By Kimberly Eiten

COLLEGE PARK, Md. (WJZ) — A college football player’s family plans to go to court to get answers on what led to the teenager’s death.

University of Maryland lineman Jordan McNair died after collapsing during a practice in late May. Now, with the investigation into what caused his collapse ongoing, his family has lawyered up.

There hasn’t been an autopsy report, but Jordan McNair’s family says heatstroke was his killer. And now, their lawyer says, the symptoms should have been recognized by coaches and staff before becoming deadly.

His family is planning to seek answers, and attorney Billy Murphy says justice in a soon to be legal battle.

“There’s no excuse in the world for why a coach in a reputable, well funded program, does not know and react to the symptoms of heat stroke.” Murphy said.

Though there’s been no official autopsy report released, the McNair family has established a foundation, pointing to heatstroke as the killer of the 19-year-old offensive lineman.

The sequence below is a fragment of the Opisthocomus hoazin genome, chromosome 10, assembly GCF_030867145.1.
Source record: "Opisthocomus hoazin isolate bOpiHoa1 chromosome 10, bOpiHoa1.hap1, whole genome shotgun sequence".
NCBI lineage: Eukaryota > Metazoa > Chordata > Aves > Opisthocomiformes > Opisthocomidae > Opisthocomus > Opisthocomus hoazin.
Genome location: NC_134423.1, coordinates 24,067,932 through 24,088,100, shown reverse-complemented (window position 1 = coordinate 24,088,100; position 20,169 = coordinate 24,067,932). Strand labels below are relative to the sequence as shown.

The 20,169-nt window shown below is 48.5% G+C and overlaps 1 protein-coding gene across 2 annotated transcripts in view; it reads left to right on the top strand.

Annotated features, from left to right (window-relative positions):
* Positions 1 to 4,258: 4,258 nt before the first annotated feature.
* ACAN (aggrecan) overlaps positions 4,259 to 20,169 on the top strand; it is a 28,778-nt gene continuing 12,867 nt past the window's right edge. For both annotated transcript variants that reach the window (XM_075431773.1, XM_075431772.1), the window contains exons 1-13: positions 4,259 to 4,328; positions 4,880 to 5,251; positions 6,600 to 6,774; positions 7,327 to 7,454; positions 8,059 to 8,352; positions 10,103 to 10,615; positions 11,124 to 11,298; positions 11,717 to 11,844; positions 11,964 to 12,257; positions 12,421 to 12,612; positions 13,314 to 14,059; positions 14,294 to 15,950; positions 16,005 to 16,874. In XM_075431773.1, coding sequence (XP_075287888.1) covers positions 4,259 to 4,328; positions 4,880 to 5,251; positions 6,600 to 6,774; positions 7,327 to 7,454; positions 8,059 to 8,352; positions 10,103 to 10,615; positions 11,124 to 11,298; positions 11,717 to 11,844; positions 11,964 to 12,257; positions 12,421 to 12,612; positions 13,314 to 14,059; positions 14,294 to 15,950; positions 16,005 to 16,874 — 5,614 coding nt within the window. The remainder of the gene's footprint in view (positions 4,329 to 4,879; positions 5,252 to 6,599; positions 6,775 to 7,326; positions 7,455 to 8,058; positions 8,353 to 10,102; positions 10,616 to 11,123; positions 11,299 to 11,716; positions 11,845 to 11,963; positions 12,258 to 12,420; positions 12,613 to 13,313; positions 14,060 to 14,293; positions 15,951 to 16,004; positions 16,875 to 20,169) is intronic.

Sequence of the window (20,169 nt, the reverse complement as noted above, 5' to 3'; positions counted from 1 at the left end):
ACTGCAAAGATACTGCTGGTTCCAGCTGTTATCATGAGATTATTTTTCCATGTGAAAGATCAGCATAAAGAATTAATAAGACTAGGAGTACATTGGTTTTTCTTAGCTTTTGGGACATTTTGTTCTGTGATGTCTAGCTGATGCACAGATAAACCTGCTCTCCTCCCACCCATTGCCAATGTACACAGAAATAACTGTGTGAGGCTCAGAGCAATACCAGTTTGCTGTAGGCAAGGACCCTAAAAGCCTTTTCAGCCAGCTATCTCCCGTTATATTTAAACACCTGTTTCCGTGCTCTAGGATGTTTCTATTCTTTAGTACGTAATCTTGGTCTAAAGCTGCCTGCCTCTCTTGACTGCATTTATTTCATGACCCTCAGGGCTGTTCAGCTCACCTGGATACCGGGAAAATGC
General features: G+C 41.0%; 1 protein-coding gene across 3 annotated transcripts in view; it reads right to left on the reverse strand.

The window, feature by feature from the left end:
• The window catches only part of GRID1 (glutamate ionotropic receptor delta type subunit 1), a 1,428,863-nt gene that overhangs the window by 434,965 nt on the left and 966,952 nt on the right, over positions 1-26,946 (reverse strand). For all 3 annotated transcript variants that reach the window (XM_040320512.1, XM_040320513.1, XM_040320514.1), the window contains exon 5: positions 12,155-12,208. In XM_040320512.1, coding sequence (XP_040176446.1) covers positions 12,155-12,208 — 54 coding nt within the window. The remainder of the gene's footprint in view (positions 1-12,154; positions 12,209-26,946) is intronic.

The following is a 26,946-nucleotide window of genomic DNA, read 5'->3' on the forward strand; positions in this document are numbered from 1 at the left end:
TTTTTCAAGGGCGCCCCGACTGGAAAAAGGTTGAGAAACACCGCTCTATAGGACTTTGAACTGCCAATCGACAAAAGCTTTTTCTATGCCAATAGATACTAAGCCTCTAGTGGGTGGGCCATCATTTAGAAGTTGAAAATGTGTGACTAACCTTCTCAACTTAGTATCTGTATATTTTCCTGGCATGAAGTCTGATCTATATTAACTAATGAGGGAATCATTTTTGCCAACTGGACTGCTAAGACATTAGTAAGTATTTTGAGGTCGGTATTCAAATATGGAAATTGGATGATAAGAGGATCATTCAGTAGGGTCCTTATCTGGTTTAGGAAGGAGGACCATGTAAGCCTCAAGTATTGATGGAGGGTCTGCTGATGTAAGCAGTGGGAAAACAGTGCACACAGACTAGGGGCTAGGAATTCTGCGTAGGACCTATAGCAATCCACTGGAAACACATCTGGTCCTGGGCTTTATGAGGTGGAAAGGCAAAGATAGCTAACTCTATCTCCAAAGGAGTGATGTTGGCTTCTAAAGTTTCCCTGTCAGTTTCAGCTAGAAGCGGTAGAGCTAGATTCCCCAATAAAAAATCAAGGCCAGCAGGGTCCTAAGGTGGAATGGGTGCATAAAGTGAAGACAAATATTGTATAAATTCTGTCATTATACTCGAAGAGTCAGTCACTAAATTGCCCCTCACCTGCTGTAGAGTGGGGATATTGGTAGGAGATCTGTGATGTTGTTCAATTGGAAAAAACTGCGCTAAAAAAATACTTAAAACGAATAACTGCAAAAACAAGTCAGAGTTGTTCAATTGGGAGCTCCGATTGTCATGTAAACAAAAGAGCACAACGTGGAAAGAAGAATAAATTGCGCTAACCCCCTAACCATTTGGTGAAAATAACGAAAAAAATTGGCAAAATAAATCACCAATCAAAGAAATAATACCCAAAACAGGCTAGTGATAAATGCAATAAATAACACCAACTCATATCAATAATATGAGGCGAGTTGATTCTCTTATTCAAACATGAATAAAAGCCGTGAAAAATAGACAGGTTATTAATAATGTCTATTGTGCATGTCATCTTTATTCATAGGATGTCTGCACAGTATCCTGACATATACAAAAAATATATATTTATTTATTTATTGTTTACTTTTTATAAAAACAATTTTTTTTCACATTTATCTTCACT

But Murphy says the culture of college football factors in. He says with players are pushed to over-exert themselves on the field, or face rebuke from the top down.

“The names, in this situation, that are commonly used at practices are horrible names, they go to the very core of your masculinity,” he said.

McNair reportedly had breathing problems and seizures following a May 29th practice. He died two weeks later.

Head Coach D.J. Durkin described the young athlete in a press conference, shortly after his death.

“Jordan was such a tremendous person,” Durkin said. “As big as he was, stature wise, his heart was much bigger.”

Now, while the university brings in consultants to review team protocols, Murphy’s law firm has launched its own investigation. They are in the process of interviewing players, waiting on official reports and reviewing any liability waivers, that he said will not protect UMD against legal action.

“These are college kids. You can’t use a contract as an excuse for over exerting somebody,” Murphy said.

He has not filed a lawsuit on behalf of the McNair family yet.

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